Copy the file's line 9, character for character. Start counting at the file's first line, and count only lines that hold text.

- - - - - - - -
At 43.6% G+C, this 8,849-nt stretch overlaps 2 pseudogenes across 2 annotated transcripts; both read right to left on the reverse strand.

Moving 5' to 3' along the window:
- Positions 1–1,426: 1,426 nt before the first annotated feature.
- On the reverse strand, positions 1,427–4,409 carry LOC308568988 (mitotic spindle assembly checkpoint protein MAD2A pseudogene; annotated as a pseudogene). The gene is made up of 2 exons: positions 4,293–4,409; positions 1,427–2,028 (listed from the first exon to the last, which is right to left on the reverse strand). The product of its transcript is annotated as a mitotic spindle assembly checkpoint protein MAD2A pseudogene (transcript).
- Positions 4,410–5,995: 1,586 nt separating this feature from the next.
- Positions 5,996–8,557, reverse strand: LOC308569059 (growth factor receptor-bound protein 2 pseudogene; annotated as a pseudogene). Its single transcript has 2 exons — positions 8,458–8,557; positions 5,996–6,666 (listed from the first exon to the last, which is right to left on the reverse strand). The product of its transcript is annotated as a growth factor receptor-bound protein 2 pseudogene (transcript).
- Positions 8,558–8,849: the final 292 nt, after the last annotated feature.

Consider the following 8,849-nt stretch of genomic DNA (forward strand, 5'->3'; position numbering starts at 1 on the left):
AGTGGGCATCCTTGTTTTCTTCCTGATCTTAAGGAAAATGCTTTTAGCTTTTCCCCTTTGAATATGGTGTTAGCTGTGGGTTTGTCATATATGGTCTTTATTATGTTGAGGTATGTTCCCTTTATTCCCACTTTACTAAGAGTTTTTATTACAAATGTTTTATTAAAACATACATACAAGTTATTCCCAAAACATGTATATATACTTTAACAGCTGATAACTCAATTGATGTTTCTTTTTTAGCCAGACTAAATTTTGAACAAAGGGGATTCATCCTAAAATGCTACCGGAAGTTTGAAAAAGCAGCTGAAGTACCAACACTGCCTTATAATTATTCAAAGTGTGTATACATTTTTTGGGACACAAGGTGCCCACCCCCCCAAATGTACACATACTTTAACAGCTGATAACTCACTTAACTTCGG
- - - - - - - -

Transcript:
AGTGGGCATCCTTGTTTTCTTCCTGATCTTAAGGAAAATGCTTTTAGCTTTTCCCCTTTGAATATGGTGTTAGCTGTGGGTTTGTCATATATGGTCTTTATTATGTTGAGGTATGTTCCCTTTATTCCCACTTTACTAAGAGTTTTTATTACAAATGTTTTATTAAAACATACATACAAGTTATTCCCAAAACATGTATATATACTTTAACAGCTGATAACTCAATTGATGTTTCTTTTTTAGCCAGACTAAATTTTGAACAAAGGGGATTCATCCTAAAATGCTACCGGAAGTTTGAAAAAGCAGCTGAAGTACCAACACTGCCTTATAATTATTCAAAGTGTGTATACATTTTTTGGGACACAAGGTGCCCACCCCCCCAAATGTACACATACTTTAACAGCTGATAACTCACTTAACTTCGG